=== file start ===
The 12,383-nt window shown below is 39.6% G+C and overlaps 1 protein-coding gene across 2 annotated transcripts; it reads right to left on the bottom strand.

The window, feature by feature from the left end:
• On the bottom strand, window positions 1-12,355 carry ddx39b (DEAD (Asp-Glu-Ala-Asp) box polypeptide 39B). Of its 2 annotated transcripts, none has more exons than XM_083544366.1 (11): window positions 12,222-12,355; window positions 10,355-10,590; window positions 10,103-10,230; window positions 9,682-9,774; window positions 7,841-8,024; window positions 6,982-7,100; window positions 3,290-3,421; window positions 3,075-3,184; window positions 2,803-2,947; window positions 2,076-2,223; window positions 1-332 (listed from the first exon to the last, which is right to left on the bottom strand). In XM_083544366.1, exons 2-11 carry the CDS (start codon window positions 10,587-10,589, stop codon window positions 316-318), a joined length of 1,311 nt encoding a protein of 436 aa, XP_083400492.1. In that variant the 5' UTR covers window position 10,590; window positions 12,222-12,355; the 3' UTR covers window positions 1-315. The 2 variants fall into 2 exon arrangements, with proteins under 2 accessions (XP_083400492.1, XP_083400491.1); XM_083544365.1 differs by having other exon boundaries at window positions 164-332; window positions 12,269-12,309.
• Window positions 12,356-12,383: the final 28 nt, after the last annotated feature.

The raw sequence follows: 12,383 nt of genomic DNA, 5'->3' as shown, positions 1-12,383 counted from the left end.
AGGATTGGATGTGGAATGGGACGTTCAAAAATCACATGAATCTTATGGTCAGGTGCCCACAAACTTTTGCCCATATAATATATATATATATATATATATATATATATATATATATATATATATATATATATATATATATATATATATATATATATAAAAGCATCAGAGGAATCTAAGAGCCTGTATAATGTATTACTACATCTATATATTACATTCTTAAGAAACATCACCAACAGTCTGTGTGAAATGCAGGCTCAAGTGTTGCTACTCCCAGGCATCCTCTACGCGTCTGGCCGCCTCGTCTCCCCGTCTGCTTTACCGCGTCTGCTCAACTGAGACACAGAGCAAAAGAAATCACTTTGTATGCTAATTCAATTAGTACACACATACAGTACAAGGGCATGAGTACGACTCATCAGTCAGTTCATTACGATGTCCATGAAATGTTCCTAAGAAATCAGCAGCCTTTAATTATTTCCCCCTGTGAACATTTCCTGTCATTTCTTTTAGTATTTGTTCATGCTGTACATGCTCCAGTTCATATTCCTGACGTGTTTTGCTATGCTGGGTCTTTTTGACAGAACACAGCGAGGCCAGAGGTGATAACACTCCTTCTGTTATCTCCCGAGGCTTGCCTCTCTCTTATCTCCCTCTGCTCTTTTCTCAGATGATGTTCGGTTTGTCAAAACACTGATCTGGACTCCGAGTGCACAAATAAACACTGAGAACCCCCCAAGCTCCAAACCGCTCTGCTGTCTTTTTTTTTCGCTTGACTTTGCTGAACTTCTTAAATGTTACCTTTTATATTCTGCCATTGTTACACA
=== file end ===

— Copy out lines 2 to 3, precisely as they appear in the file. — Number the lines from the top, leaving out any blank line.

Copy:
The window, feature by feature from the left end:
• On the bottom strand, window positions 1-12,355 carry ddx39b (DEAD (Asp-Glu-Ala-Asp) box polypeptide 39B). Of its 2 annotated transcripts, none has more exons than XM_083544366.1 (11): window positions 12,222-12,355; window positions 10,355-10,590; window positions 10,103-10,230; window positions 9,682-9,774; window positions 7,841-8,024; window positions 6,982-7,100; window positions 3,290-3,421; window positions 3,075-3,184; window positions 2,803-2,947; window positions 2,076-2,223; window positions 1-332 (listed from the first exon to the last, which is right to left on the bottom strand). In XM_083544366.1, exons 2-11 carry the CDS (start codon window positions 10,587-10,589, stop codon window positions 316-318), a joined length of 1,311 nt encoding a protein of 436 aa, XP_083400492.1. In that variant the 5' UTR covers window position 10,590; window positions 12,222-12,355; the 3' UTR covers window positions 1-315. The 2 variants fall into 2 exon arrangements, with proteins under 2 accessions (XP_083400492.1, XP_083400491.1); XM_083544365.1 differs by having other exon boundaries at window positions 164-332; window positions 12,269-12,309.